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Erdman’s run on TV show ends

GLENDALE — When the opportunity arose for Courtney Erdman to join the cast of the Golf Channel’s reality television series “Big Break Ka’anapali,” it seemed like the perfect fit.

Erdman, a 2000 Crescenta Valley High grad, has been chasing her dream of one day playing on the Ladies Professional Golf Assn. and one of the prizes for winning the show was an exemption to an LPGA event later in the year.

But in Tuesday’s episode, the seventh of the season, Erdman’s run on the show came to an abrupt end.

The 25-year-old was the sixth contestant of the original 12 to be eliminated from the show, as she lost an elimination challenge to Samantha Head of Orlando, Fla.

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Head outlasted Erdman in two holes of stroke play thanks to a par on the first hole and a birdie on the second hole.

Erdman also birdied the second hole of the challenge, but an errant tee shot caused a bogey on the first hole and ultimately was too much to overcome.

“The way I went out being eliminated, I wasn’t too disappointed with it because of the fact I birdied the last hole and I tried my best,” said Erdman, who spent time in Maui filming the show in December. “I remember I woke up there that day and I just felt a bit off. ... My game was not there. I just tried to fight through it and unfortunately it didn’t work because I got eliminated.”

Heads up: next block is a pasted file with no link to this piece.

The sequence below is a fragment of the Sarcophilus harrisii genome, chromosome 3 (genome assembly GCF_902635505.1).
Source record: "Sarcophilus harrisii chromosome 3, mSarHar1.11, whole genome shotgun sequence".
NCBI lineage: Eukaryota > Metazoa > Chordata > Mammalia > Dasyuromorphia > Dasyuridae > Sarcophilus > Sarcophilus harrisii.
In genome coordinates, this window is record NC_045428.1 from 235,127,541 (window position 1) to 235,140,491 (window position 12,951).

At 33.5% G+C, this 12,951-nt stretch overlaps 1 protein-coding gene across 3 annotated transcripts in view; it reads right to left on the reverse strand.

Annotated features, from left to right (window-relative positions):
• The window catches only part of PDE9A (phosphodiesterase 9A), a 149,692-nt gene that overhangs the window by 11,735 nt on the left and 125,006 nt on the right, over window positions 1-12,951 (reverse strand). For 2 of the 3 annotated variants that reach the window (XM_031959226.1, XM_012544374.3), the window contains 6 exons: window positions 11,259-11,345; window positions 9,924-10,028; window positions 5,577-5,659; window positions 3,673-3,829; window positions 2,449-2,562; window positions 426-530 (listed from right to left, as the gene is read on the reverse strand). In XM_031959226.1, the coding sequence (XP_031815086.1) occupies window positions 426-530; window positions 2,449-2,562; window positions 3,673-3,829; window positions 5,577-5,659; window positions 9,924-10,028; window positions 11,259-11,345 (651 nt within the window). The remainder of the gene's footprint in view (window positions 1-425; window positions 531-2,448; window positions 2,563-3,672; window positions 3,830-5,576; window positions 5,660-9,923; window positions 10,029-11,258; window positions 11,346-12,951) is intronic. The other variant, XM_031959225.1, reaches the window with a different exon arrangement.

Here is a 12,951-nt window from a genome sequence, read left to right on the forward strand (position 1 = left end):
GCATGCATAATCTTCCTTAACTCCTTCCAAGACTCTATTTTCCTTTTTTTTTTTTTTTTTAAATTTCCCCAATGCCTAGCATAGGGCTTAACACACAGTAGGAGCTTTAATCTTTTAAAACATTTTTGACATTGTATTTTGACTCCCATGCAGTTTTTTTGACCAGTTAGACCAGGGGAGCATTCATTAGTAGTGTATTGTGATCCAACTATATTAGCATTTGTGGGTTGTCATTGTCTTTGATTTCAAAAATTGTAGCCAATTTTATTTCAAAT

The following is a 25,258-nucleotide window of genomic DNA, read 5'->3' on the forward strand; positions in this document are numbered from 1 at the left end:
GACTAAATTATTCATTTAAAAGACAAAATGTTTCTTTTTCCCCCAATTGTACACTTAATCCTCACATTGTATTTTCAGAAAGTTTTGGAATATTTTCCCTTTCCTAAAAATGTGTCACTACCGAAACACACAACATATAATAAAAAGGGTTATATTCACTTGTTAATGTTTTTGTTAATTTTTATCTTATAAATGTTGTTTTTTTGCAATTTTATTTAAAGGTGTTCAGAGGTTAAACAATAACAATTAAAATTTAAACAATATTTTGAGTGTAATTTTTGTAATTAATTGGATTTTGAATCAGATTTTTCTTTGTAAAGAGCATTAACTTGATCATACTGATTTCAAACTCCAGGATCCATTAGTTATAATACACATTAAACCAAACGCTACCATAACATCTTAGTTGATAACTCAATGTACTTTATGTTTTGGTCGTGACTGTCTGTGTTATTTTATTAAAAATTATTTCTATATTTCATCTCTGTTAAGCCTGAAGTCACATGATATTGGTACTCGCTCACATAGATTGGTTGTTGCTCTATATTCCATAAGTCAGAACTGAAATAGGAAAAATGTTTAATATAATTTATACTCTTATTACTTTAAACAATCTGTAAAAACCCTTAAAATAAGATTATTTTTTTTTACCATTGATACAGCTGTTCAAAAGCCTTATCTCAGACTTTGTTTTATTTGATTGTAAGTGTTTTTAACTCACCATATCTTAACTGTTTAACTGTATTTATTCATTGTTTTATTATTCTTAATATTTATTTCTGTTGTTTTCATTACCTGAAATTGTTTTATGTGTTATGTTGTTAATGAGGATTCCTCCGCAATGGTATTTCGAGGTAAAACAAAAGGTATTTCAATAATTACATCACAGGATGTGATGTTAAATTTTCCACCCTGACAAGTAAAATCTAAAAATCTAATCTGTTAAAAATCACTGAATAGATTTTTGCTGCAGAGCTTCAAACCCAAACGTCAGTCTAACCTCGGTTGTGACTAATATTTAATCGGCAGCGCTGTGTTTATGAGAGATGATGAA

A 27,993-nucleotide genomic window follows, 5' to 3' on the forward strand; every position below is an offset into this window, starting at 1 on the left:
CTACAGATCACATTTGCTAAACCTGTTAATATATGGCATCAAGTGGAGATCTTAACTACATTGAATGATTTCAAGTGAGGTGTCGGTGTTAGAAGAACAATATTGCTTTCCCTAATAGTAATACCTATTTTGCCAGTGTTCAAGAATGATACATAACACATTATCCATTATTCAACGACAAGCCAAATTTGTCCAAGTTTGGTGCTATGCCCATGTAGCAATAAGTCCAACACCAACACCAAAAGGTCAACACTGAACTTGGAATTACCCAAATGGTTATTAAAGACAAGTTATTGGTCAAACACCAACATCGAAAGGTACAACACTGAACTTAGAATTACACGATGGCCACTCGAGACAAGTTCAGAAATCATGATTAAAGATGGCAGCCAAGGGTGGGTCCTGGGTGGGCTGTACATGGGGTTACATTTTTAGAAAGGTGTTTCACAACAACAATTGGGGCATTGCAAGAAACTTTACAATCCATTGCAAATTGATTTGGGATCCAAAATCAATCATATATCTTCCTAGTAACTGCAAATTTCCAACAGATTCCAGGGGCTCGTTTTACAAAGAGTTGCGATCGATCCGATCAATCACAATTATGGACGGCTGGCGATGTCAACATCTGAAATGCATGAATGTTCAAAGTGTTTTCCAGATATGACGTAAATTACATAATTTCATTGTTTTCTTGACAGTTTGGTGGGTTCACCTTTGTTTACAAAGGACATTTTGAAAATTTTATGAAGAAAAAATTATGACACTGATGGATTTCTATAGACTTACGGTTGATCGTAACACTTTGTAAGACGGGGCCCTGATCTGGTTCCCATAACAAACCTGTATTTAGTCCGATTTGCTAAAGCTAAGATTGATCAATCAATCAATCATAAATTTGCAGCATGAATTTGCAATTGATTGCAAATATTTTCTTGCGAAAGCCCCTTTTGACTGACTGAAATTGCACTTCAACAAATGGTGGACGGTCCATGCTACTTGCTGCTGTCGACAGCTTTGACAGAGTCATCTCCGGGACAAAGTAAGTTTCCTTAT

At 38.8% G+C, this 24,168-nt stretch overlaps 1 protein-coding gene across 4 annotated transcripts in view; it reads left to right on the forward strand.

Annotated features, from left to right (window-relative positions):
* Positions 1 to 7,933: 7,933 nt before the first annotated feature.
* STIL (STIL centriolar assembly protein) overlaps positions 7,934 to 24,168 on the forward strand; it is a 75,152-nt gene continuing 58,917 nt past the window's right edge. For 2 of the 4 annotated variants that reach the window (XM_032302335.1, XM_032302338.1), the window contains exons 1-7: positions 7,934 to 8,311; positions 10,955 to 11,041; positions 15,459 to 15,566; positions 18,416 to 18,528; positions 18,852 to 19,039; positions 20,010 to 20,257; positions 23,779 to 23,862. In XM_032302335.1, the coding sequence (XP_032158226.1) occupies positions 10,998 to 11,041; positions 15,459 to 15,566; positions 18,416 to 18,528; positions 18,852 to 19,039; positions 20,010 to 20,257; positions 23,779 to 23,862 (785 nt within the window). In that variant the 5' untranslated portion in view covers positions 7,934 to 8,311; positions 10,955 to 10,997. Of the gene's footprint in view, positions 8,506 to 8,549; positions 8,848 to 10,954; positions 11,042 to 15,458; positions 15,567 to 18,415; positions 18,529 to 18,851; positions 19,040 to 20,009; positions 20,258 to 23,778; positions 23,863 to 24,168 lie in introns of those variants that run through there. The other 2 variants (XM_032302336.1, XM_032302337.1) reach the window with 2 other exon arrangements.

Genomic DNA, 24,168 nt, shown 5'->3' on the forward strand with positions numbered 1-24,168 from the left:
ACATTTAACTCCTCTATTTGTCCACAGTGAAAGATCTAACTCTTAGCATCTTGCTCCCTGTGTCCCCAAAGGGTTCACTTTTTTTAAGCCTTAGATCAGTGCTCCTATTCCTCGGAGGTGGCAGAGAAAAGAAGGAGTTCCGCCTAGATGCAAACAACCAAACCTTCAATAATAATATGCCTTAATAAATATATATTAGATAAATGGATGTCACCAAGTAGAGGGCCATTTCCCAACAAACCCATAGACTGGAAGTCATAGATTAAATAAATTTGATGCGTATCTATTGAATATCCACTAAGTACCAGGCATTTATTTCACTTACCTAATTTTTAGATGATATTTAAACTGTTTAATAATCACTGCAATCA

Erdman’s competitive drive and ability to thrive under pressure seemed to be what set her apart from other competitors on the show.

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In her seven episodes, she survived two elimination challenges before finally succumbing in the third.

“She has a great future ahead of her,” Head stated in a press release. “What I like about her game is her head. She’s doesn’t seem to be bothered by anything.”

“She earned everybody’s respect, especially in the elimination challenge,” said Mark Mitchell, a public relations representative for the “Big Break.” “She could have folded, but she came back with a birdie on that last hole.”

Erdman is hoping some of the obstacles she faced on the show will help her improve and eventually assist in her reaching the LPGA Tour.

“It made me a little more confident because it’s so much pressure being out there and I kind of handled it fine,” said Erdman, who is currently in 59th place on the money list of the Duramed Futures Tour, the LPGA’s developmental tour. “I didn’t really freak out from cameras and all that. I just know that I can handle pressure situations because of the show.”

Despite the elimination from the “Big Break,” Erdman’s spirits remain high — and for good reason.

After finishing play at this weekend’s Futures Tour event in Lake Geneva, Wis., which began Friday and runs through Sunday, she will shift her attention to the 36-hole U.S. Women’s Open sectional qualifying tournament at the Skokie Country Club in Illinois on June 9.

If Erdman is able to piece together two solid rounds against the stacked field in the section qualifier, Erdman can punch her ticket to the June 26-29 U.S. Women’s Open at the Interlachen Country Club in Edina, Minn.

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It would be an accomplishment that would mean everything to Erdman, who fell just four shots shy of qualifying for the Open last year.

“That’s one of my big goals right now,” Erdman said of her quest to qualify for the U.S. Women’s Open. “I hope I make it through sectionals just so I can play in an LPGA event, and let alone [have] it be the U.S. Open.

“That’s one of the biggest tournaments. It would be an awesome experience for me.”


?DYLAN KRUSE covers sports. He can be reached at (818) 637-3252 or dylan.kruse@latimes.com.


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